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Naptali - Long Journey

Naptali - Long Journey

Naptali - Long Journey

By on - 2 comments

Conscious, Righteous, Roots.


A chance meeting in Germany, when Naptali was there visiting his cousin, brought him and Oneness Records together. It was here that he heard the live riddims of the Oneness band and felt the vibe and energy of their music and thought it would be the perfect backdrop for presenting his songs of consciousness and righteousness while expressing his firm beliefs in the livity of Rastafari.

Naptali - Long JourneyThe majority of tracks on the album are produced and recorded with a live band and this really gives the album a classic roots sound. The lyrical content and Naptali’s singing style also give the album a very soulful feel and no more so than on songs like the excellent 'What We Fighting For', the slightly sugary sweet 'Grandma', performed with fellow country man Arofat, which actually rides the soul riddim and 'Law of Attraction', a song that I feel could have a promising commercial crossover appeal thanks to these soulful, pop sensibilities.

Naptali has a rather engaging voice, with a soft dulcet tone; although not the most powerful he uses it well and never over stretches himself. When dueting on 'And They Cry', which features fellow newcomer, to me anyway, the young German singer Sara Lugo, who possess a very soothing, soulful voice. The pair blend very well and heighten the lyrical sense of dejection felt by those consumed with poverty and suffering, as we turn our backs on those less fortunate than ourselves.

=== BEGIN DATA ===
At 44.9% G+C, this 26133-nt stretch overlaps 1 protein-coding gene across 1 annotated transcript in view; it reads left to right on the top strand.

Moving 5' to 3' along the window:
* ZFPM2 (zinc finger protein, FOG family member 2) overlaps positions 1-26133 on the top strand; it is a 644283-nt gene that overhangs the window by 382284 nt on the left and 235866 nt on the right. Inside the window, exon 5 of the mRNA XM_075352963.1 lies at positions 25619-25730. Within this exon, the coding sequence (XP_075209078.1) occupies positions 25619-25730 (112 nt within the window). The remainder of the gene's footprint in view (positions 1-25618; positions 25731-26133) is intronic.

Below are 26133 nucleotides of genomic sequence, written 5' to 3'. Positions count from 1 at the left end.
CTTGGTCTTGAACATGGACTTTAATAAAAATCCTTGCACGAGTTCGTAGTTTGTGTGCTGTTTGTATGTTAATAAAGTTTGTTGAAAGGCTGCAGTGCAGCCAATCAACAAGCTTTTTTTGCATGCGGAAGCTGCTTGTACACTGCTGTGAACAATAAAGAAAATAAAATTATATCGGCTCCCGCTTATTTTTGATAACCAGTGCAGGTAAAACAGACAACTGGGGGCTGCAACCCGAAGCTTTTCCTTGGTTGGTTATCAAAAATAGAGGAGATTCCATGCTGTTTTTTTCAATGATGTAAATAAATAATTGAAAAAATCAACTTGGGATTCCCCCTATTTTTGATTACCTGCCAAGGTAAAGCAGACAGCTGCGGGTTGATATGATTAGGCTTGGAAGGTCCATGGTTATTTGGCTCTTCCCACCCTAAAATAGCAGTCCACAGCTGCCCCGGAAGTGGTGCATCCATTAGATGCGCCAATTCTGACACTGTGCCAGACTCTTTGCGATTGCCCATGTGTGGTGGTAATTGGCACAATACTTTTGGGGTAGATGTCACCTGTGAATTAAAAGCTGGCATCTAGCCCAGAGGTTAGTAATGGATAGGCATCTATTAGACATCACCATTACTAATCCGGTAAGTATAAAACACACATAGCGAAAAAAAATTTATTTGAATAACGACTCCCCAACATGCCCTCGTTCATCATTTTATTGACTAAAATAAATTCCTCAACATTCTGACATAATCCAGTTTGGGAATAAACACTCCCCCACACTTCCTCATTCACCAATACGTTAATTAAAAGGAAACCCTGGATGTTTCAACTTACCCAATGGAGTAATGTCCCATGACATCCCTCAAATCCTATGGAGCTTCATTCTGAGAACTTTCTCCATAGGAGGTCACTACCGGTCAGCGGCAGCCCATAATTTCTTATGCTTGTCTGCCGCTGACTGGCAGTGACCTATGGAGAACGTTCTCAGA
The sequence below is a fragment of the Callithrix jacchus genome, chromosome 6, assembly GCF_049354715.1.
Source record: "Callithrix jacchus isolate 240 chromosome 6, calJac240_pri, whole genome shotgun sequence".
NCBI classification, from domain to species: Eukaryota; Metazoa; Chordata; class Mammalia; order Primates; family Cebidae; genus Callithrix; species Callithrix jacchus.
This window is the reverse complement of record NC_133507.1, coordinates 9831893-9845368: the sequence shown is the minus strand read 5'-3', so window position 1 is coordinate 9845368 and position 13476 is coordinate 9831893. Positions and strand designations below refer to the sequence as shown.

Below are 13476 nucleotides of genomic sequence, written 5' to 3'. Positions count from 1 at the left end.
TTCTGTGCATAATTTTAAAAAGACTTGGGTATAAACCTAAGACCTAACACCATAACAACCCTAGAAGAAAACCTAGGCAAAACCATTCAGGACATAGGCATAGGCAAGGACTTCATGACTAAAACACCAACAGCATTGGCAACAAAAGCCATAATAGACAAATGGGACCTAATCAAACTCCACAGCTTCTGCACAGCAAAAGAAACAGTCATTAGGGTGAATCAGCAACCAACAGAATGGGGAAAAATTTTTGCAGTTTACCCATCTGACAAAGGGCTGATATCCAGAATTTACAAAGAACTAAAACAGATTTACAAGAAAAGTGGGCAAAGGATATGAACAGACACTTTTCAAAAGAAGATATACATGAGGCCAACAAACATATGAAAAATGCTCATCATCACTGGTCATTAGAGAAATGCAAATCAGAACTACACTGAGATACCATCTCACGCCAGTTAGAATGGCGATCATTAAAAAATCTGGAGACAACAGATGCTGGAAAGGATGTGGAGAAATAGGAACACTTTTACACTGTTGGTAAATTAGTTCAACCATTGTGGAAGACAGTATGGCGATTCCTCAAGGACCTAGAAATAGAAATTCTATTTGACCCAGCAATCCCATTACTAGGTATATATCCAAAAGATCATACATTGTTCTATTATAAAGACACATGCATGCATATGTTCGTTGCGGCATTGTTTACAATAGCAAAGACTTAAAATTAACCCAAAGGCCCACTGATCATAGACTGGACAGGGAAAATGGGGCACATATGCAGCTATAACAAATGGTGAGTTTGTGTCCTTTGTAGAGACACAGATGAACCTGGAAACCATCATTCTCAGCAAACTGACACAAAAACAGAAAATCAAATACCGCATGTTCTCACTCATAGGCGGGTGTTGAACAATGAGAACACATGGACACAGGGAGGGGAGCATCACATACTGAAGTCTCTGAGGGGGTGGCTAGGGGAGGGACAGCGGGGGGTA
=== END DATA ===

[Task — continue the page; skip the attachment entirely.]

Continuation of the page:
Naptali also sounds very comfortable when dueting with established stars like Lutan Fyah, on General Key riddim powered, ‘More Love’, which also features Arofat. For 'Seven Miles' he is joined by Luciano, for a Marcus Garvey inspired song of 'strangers, living in a strange land' and fulfilling his vision of repatriation.

The riddims from the Oneness band are all competently performed with strong bass lines pushing them forward, but what catches my ears most is the bright classic sound from organ that runs through many of them as it dances and skips along with a joyous panache and none more so than with the classic hopping style employed on ‘Long Journey’, which when taken with Jah as a companion and protector means everything will be alright.

So when all these things are mixed together the result is a very well-built and positive debut album, let’s hope this great start continues.

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Read comments (2)

Posted by Zigo on 03.18.2010
Baaaaaaaaad album!!!!!! Boom!

Posted by naptali on 03.15.2011
Blessings for the strength..

Comments actually desactivated due to too much spams

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